Created by radio producer Robert Pollie, the 7th Avenue Project is a weekly radio show for the seriously curious. Interviews and features on science, philosophy, art, music, culture and real-life stories, from Nobel laureates to prison inmates.
The show airs every Sunday at 12 noon & Monday at 2 AM (PST) on NPR affiliate KUSP FM.
You can subscribe to the podcast via RSS or iTunes
Show for Dec 8, 2013. Mathematician Cédric Villani.
Since winning the Fields Medal (the closest thing in mathematics to the Nobel Prize) in 2010, Cédric Villani has become something of a roving ambassador for math and science. He’s well-suited (literally) to the role: a patient explainer and broad-minded thinker, passionate about education and social engagement, with a seemingly limitless range of interests. And just a cool guy.
We talked about Cédric’s emergence as a math whiz, what it’s like to spend years exploring a single equation, his fascination with statistical mechanics and entropy, whether math is “real” in some more-than-conceptual sense, what mathematicians do that computers can’t, his love of comic books, and, yes, his trademark retro look, seen below.
Click the Listen arrow at the top of this post to listen to the show, or you can download the MP3 here (if using a Mac, control-click the link and choose “Save Link As…” If using a PC, right-click and choose Save Target As…”)
Show for April 7, 2013. Leonard Susskind: Plumbing the Universe.
Last time I spoke to the theoretical physicist Leonard Susskind, it was about his long-running debate with Stephen Hawking on the nature of information and black holes, as retold in the book The Black Hole War. You can listen to that conversation here. This time, we talked about Lenny himself: his humble beginnings as a plumber’s son in the Bronx, becoming a physicist, his thought process, his best ideas and some of his duds. Also, why he loves to explain physics to non-experts – a talent he put to good use in this interview, describing some of the initial insights that led to string theory and shedding light on the mind-stretching holographic principle. Overall, a very interesting glimpse into a highly original mind.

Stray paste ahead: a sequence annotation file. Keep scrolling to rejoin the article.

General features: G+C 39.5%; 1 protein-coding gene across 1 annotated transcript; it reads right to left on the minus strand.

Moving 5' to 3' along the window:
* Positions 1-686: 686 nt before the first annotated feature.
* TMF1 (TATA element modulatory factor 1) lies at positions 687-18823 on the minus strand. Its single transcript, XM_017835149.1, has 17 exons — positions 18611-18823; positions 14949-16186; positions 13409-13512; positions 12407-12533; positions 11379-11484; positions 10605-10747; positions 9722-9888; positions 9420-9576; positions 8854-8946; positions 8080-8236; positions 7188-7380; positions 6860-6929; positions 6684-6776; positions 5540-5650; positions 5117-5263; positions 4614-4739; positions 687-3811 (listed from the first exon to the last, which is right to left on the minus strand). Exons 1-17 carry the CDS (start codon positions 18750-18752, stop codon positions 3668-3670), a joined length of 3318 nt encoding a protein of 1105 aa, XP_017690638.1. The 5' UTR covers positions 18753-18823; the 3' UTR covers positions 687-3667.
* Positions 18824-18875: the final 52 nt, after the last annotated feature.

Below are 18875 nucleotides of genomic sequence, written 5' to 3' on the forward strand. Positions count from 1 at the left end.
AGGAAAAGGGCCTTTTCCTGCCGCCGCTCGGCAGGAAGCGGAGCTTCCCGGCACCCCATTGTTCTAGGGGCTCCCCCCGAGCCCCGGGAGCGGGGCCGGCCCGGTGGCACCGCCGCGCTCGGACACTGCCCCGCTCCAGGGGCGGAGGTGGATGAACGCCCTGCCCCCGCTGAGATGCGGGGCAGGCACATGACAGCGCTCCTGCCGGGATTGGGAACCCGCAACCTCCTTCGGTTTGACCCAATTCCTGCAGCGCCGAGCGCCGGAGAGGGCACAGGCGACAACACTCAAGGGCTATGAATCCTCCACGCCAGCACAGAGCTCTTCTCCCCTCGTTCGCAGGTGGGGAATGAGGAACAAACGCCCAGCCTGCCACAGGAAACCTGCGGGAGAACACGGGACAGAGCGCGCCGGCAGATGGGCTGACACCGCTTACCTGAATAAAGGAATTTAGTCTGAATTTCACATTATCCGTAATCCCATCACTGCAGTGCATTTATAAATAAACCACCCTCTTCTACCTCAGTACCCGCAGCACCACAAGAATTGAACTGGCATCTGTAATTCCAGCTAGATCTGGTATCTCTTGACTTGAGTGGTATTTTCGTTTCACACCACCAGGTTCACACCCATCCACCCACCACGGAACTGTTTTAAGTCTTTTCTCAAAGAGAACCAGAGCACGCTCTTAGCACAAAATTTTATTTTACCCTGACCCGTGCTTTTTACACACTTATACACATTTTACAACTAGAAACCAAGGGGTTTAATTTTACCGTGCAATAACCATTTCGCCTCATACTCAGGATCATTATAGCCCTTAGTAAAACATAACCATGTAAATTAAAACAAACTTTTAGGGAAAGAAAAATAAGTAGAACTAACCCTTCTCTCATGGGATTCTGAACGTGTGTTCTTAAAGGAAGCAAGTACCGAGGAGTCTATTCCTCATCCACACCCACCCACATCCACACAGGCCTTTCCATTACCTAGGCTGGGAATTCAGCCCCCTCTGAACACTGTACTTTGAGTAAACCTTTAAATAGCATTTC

You can download the MP3 here (if using a Mac, control-click the link and choose “Save Link As…” If using a PC, right-click and choose Save Target As…”)
Show for Feb 10, 2013. Civil rights leader and educator Bob Moses.
In the early 1960’s Bob Moses risked life and limb as a civil rights organizer in the deep south. In recent decades he’s taken up a new cause, promoting math instruction for educationally disadvantaged kids. He believes quality education is a fundamental right, and math skills are a key to economic opportunity. Bob is soft-spoken and not one to play up his accomplishments, but his story is extraordinary, as you’ll hear in this conversation.
Show for June 26, 2011. Jennifer Ouellette and The Calculus Diaries.
How one mathophobe conquered her fears, and others can, too. For years, science journalist Jennifer Ouellette made a living writing about subjects like physics, while avoiding the mathematics. Finally, she resolved to shed the dread and confront calculus, as she relates in her recent book The Calculus Diaries: How Math Can Help You Lose Weight, Win in Vegas, and Survive a Zombie Apocalypse. We talked about her reconciliation with math, the history and uses of calculus (e.g., predicting rates of zombification), the sources of math anxiety and techniques for getting over it.
We also played an excerpt from this song, by Matthew Kaney:
Click the “play” arrow above to listen to the show, or download the MP3 here (if using a Mac, control-click the link and choose “Save Link As…” If using a PC, right-click and choose Save Target As…”)
Incidentally, Jennifer’s hubby is the physicist Sean Carroll, who we interviewed here on the subject of time.